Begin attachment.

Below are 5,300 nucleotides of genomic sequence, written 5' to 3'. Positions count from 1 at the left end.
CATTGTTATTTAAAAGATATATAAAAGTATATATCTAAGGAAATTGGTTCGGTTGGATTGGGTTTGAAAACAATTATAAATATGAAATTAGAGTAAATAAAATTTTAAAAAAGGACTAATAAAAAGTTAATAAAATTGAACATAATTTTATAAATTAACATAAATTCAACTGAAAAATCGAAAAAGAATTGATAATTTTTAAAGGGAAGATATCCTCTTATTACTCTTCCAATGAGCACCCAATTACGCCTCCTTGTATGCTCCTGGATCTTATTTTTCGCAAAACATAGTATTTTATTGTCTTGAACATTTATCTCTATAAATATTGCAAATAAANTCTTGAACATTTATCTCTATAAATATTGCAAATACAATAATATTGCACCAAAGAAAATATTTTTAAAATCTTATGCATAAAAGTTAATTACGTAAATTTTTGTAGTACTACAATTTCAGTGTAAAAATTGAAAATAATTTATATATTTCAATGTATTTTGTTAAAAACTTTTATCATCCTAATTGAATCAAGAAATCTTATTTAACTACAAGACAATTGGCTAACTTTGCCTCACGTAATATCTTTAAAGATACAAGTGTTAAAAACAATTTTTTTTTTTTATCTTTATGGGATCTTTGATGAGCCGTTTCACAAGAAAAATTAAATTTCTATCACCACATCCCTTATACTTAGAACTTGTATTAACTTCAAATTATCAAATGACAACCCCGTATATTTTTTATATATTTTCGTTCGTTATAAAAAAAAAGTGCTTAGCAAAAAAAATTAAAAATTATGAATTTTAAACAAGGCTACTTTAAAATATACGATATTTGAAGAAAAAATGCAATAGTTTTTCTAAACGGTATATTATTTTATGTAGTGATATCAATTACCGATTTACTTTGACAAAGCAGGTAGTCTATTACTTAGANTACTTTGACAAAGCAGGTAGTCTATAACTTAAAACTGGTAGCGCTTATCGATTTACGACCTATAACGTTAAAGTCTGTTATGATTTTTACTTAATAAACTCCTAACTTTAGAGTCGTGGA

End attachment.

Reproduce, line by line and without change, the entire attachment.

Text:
Below are 5,300 nucleotides of genomic sequence, written 5' to 3'. Positions count from 1 at the left end.
CATTGTTATTTAAAAGATATATAAAAGTATATATCTAAGGAAATTGGTTCGGTTGGATTGGGTTTGAAAACAATTATAAATATGAAATTAGAGTAAATAAAATTTTAAAAAAGGACTAATAAAAAGTTAATAAAATTGAACATAATTTTATAAATTAACATAAATTCAACTGAAAAATCGAAAAAGAATTGATAATTTTTAAAGGGAAGATATCCTCTTATTACTCTTCCAATGAGCACCCAATTACGCCTCCTTGTATGCTCCTGGATCTTATTTTTCGCAAAACATAGTATTTTATTGTCTTGAACATTTATCTCTATAAATATTGCAAATAAANTCTTGAACATTTATCTCTATAAATATTGCAAATACAATAATATTGCACCAAAGAAAATATTTTTAAAATCTTATGCATAAAAGTTAATTACGTAAATTTTTGTAGTACTACAATTTCAGTGTAAAAATTGAAAATAATTTATATATTTCAATGTATTTTGTTAAAAACTTTTATCATCCTAATTGAATCAAGAAATCTTATTTAACTACAAGACAATTGGCTAACTTTGCCTCACGTAATATCTTTAAAGATACAAGTGTTAAAAACAATTTTTTTTTTTTATCTTTATGGGATCTTTGATGAGCCGTTTCACAAGAAAAATTAAATTTCTATCACCACATCCCTTATACTTAGAACTTGTATTAACTTCAAATTATCAAATGACAACCCCGTATATTTTTTATATATTTTCGTTCGTTATAAAAAAAAAGTGCTTAGCAAAAAAAATTAAAAATTATGAATTTTAAACAAGGCTACTTTAAAATATACGATATTTGAAGAAAAAATGCAATAGTTTTTCTAAACGGTATATTATTTTATGTAGTGATATCAATTACCGATTTACTTTGACAAAGCAGGTAGTCTATTACTTAGANTACTTTGACAAAGCAGGTAGTCTATAACTTAAAACTGGTAGCGCTTATCGATTTACGACCTATAACGTTAAAGTCTGTTATGATTTTTACTTAATAAACTCCTAACTTTAGAGTCGTGGA